The complications of ALS include:
- bed sores
What Is the Long-Term Outlook for People with ALS?
The typical life expectancy for a person with ALS is two to five years. Approximately 20 percent of patients live with ALS for over five years. Ten percent of patients live with the disease for over 10 years.
The most common cause of death from ALS is respiratory failure. There’s currently no cure for ALS. However, medication and supportive care can improve your quality of life. Proper care can help you live happily and comfortably for as long as possible.
People in the United States end up paying more for prescription drugs over time due to rising list prices, according to new research.
In a paper published this month in JAMA Network Open, a team of researchers led by Dr. Benjamin Rome, an instructor of medicine at Harvard Medical School and a researcher at Brigham and Women’s Hospital in Boston, reported that the list price of 79 brand-name drugs rose by more than 16 percent while average out-of-pocket costs went up by more than 3 percent from 2015 to 2017.
Rome told Healthline that the findings shine a light on drug policy in the United States.
“I think most people who work in insurance companies and health policy experts recognize this problem, which is that a growing number of patients are paying coinsurance and deductibles that are based on the list price of the drugs,” he said. “I don’t think our findings are terribly unexpected in that sense, but they do prove a key point that I think has big policy implications as Congress and states figure out how to get their pricing under control.”
Is there a solution?
Perhaps the biggest contributor to rising out-of-pocket costs is that drug manufacturers are unregulated — they can set any price they feel is appropriate for a given drug, even if it outpaces inflation.
Rome says drafting legislation that would add oversight — which was proposed last year — could help.
Another possible solution? Get rid of rebates, so there’s a single price paid by the insurance company and the consumer.
A third option could be for insurance companies to pass on rebates to consumers.
“This means that even if insurance companies keep getting the rebates, they should not be allowed to calculate patients’ out-of-pocket costs or charge patients a percentage of the list price,” Rome said
What is Alzheimer’s disease?
Alzheimer’s disease is a progressive form of dementia. Dementia is a broader term for conditions caused by brain injuries or diseases that negatively affect memory, thinking, and behavior. These changes interfere with daily living.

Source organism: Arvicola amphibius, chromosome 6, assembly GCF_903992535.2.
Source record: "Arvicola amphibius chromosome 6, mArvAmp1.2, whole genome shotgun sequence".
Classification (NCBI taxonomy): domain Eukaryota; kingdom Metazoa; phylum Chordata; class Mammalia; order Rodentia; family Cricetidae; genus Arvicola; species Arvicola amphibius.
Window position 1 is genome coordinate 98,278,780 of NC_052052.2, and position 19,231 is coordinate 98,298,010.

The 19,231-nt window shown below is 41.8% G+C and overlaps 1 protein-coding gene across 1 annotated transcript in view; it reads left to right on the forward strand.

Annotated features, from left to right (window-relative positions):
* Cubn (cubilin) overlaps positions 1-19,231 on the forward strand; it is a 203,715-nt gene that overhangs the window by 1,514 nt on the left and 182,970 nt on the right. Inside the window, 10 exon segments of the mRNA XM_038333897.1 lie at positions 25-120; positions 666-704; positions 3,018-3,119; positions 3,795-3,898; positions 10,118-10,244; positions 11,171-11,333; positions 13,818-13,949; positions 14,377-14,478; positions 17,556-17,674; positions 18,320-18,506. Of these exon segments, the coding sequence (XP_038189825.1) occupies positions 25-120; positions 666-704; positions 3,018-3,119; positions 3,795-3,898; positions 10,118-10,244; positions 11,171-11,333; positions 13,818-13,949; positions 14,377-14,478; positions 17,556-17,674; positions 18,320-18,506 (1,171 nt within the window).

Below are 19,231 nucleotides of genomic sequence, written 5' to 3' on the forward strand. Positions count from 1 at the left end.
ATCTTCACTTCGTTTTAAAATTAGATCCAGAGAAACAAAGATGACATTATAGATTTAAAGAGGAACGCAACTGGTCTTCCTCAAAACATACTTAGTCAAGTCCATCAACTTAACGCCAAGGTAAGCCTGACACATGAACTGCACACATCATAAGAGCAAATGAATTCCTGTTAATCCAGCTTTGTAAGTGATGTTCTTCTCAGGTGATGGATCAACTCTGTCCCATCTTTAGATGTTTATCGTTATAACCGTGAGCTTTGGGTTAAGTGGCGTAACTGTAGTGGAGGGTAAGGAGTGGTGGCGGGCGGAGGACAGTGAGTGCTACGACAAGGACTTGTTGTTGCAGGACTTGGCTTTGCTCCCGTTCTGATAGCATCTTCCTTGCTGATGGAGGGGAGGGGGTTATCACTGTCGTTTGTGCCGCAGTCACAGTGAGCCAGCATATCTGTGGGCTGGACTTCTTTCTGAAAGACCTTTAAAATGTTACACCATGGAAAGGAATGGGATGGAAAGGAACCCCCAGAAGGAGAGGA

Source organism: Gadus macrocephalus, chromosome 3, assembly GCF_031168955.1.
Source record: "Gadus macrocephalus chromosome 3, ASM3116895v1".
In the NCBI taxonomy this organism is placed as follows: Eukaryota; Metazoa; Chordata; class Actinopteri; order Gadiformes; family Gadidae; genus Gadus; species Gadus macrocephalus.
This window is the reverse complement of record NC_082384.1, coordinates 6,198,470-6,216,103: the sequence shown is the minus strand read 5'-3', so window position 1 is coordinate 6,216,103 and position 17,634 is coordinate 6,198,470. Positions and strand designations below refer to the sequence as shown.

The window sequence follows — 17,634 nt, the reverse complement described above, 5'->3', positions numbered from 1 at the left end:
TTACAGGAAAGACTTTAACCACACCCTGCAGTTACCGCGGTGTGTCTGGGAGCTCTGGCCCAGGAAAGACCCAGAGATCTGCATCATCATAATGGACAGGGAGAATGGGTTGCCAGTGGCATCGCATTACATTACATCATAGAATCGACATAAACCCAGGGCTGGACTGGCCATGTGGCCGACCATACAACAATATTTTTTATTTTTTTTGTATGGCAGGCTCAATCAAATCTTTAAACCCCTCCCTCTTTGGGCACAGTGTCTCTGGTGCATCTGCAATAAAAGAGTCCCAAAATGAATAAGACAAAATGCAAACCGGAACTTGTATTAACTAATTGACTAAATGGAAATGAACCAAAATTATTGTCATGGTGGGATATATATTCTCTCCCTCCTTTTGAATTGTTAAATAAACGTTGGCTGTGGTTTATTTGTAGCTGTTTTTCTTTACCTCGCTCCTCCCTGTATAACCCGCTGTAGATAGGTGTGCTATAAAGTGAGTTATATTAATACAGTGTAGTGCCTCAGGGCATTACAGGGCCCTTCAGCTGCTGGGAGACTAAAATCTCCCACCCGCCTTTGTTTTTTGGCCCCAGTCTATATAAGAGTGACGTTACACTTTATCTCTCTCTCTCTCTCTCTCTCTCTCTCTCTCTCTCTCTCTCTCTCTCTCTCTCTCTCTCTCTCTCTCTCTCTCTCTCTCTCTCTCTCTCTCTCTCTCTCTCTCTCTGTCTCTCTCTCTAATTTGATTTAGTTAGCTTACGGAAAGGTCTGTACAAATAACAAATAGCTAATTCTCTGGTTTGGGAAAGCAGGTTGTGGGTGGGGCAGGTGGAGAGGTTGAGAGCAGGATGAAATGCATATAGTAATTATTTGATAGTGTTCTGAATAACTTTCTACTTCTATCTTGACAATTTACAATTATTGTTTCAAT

According to the Alzheimer’s Association, Alzheimer’s disease accounts for 60 to 80 percent of dementia cases. Most people with the disease get a diagnosis after age 65. If it’s diagnosed before then, it’s generally referred to as early onset Alzheimer’s disease.
There’s no cure for Alzheimer’s, but there are treatments that can slow the progression of the disease.
Although many people have heard of Alzheimer’s disease, some aren’t sure exactly what it is. Here are some facts about this condition:
- Alzheimer’s disease is a chronic ongoing condition.
- Its symptoms come on gradually and the effects on the brain are degenerative, meaning they cause slow decline.
- There’s no cure for Alzheimer’s but treatment can help slow the progression of the disease and may improve quality of life.
- Anyone can get Alzheimer’s disease but certain people are at higher risk for it. This includes people over age 65 and those with a family history of the condition.
- Alzheimer’s and dementia aren’t the same thing. Alzheimer’s disease is a type of dementia.
- There’s no single expected outcome for people with Alzheimer’ Some people live a long time with mild cognitive damage, while others experience a more rapid onset of symptoms and quicker disease progression.
Each person’s journey with Alzheimer’s disease is different.
Dementia vs. Alzheimer’s
The terms “dementia” and “Alzheimer’s” are sometimes used interchangeably. However, these two conditions aren’t the same. Alzheimer’s is a type of dementia.
Dementia is a broader term for conditions with symptoms relating to memory loss such as forgetfulness and confusion. Dementia includes more specific conditions, such as Alzheimer’s disease, Parkinson’s disease, traumatic brain injury, and others, which can cause these symptoms.
Causes, symptoms, and treatments can be different for these diseases.
Alzheimer’s disease causes and risk factors
Experts haven’t determined a single cause of Alzheimer’s disease but they have identified certain risk factors, including: